June 4, 2012
Two Experimental Drugs Showing Promise In Melanoma Fight
Researchers presented findings on Monday at the American Society of Clinical Oncology meeting in Chicago of two experimental treatments that treat advanced melanoma.
The two experimental treatments, known as Dabrafenib and Tramentinib, are being developed by GlaxoSmithKline and are showing promising results to combat the deadly skin cancer.
The researchers said that the trial on Tramentinib included 322 people, 214 of which took the experimental drug while the rest did chemotherapy.
Over 22 percent of those who used Tramentinib responded to treatment, compared to eight percent in the chemo group.
Those who used the experimental drug experienced a median 4.8 month period in which the cancer did not advance, and saw their risk of dying from skin cancer drop 46 percent.
Eighty-one percent of those on Tramentinib were still alive after six months of treatment, compared to 67 percent of those in the chemotherapy group.
"This is the first in a new class of targeted drugs that could benefit patients with melanoma who have BRAF mutations," Caroline Robert, head of dermatology at the Institute Gustave Roussy in Paris, France, said at the meeting. "The findings show that targeting the MEK molecular pathway is a viable strategy for treating many people with the disease."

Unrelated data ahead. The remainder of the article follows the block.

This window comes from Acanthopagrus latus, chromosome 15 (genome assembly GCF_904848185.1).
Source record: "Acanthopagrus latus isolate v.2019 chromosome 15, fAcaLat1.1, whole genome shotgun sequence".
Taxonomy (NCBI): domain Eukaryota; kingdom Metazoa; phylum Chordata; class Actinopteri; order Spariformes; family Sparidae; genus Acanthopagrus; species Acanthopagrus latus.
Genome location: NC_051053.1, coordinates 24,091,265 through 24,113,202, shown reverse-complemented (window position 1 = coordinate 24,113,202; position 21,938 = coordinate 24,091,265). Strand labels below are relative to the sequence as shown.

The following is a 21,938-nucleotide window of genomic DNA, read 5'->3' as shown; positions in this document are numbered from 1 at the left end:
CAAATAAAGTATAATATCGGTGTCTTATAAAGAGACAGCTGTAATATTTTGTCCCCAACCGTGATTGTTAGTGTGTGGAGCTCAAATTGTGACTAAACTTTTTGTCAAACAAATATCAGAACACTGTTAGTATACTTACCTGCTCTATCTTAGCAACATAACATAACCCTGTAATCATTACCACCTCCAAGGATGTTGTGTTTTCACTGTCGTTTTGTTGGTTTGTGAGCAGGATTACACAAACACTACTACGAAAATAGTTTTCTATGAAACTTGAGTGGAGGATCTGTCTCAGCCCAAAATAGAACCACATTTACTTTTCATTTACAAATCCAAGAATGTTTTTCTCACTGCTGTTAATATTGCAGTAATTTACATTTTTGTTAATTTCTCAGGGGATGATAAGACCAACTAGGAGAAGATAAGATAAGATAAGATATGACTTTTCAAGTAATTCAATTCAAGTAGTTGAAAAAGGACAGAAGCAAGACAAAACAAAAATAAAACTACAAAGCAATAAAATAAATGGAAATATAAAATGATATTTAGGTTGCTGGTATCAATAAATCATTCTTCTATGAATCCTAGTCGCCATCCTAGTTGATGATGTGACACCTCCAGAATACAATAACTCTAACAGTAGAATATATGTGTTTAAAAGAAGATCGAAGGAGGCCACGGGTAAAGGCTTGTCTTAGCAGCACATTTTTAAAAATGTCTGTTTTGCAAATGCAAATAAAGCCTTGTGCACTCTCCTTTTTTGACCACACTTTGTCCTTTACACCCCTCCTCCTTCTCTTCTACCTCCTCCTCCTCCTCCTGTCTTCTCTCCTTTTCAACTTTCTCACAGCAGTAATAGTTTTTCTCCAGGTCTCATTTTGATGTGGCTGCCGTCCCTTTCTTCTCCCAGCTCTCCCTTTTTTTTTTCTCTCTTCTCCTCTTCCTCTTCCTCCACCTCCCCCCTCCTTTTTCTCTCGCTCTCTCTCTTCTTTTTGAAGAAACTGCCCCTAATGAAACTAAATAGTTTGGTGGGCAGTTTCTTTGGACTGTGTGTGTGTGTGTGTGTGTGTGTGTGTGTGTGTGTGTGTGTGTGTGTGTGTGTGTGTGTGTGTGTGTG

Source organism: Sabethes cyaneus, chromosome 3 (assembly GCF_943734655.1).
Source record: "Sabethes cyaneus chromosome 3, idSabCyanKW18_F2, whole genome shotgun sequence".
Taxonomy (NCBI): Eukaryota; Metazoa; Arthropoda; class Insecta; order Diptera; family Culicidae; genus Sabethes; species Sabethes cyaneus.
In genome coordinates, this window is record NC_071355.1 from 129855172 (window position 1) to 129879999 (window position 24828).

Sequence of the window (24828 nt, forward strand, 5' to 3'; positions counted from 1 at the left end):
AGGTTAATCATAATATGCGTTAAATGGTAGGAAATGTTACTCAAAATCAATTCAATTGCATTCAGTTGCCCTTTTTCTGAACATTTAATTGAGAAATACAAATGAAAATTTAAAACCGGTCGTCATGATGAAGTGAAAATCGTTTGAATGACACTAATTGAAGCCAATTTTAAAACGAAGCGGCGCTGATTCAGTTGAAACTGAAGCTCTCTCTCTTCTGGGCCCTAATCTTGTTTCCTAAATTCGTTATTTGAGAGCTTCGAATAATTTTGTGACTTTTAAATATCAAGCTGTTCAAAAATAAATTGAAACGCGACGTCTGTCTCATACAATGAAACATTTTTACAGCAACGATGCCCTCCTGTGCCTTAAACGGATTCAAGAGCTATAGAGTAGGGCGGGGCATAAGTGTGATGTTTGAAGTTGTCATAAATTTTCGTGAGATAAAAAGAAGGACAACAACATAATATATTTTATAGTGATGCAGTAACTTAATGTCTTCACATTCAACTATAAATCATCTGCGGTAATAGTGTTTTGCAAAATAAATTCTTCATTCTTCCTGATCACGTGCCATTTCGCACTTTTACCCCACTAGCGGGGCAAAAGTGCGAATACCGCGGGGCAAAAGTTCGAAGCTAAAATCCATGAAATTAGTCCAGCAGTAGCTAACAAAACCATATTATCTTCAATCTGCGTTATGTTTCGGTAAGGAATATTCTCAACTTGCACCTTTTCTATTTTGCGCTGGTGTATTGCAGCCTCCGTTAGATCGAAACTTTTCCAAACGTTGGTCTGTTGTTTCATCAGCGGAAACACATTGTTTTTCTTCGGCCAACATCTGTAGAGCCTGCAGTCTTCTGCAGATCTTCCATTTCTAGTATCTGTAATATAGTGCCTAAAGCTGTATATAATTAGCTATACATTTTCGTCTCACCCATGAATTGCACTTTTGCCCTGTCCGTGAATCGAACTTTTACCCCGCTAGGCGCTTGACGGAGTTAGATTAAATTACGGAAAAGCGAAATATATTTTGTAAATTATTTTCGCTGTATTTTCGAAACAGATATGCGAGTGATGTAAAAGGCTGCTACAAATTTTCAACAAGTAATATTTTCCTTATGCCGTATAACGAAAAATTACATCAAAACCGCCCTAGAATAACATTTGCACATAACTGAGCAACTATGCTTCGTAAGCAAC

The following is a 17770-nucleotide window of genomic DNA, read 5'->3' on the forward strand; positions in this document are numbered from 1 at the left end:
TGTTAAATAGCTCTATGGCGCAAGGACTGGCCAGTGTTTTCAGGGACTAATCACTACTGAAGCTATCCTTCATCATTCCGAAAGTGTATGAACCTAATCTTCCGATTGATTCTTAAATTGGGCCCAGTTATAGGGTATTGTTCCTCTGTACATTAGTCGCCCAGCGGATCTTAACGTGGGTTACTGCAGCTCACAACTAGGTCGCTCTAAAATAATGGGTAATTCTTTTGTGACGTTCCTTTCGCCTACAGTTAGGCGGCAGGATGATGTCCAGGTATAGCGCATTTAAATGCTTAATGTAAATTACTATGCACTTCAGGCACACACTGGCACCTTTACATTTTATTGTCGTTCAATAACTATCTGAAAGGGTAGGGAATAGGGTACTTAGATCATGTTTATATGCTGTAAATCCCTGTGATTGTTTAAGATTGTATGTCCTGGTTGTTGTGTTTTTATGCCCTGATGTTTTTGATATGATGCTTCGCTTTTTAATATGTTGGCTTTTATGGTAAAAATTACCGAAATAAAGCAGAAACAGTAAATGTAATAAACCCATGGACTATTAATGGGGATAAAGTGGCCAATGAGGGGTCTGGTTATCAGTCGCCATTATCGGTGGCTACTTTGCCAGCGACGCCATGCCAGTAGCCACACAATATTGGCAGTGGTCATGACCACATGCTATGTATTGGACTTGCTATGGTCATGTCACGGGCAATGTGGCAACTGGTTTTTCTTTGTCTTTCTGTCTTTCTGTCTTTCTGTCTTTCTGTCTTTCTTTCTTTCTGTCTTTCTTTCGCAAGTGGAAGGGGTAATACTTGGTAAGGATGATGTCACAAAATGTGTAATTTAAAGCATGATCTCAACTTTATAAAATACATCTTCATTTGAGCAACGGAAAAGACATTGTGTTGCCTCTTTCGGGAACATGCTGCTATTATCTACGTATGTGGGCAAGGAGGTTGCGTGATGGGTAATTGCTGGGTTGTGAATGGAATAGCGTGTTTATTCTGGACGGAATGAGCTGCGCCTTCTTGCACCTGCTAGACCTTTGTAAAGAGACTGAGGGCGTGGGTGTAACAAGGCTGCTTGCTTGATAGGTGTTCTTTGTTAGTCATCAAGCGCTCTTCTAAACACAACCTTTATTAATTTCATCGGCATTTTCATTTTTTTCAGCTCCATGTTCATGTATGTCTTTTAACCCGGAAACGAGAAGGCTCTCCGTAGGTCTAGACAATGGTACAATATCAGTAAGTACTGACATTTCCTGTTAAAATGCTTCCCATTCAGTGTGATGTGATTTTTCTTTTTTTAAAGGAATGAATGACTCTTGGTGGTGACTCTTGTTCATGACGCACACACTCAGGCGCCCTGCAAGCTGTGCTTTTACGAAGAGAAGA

The Dabrafenib trial showed at 70 percent lower risk of cancer progression, compared to those treated with chemotherapy alone.
The phase III trial included 250 participants who had not been treated with any drug prior to enrollment and who had been diagnosed with inoperable melanoma, 187 of whom took the experimental drug.
Half of the Dabrafenib patients responded to therapy, compared to six percent of patients treated with a chemotherapy treatment known as dacarbazine.
"These findings represent another advance for melanoma and form the foundation for further studies to evaluate the role of Dabrafenib in combination with other drugs," lead investigator Axel Hauschild, a professor of dermatology at University of Kiel in Germany, said at the event.
According to the U.S. National Cancer Institute, there are about 76,000 new cases of melanoma diagnosed each year in the U.S., and more than 9,100 deaths.
Glaxo announced last month results form a mid-stage trial showing that patients treated with both Trametinib and Dabrafenib lived for an average of 7.4 months before their disease got worse. It also found that two percent of patients developed squamous cell cancer and another two percent developed small pre-malignant lesions.
Glaxo said it plans to file with the regulatory authorities to get approval of both drugs as single agent therapies.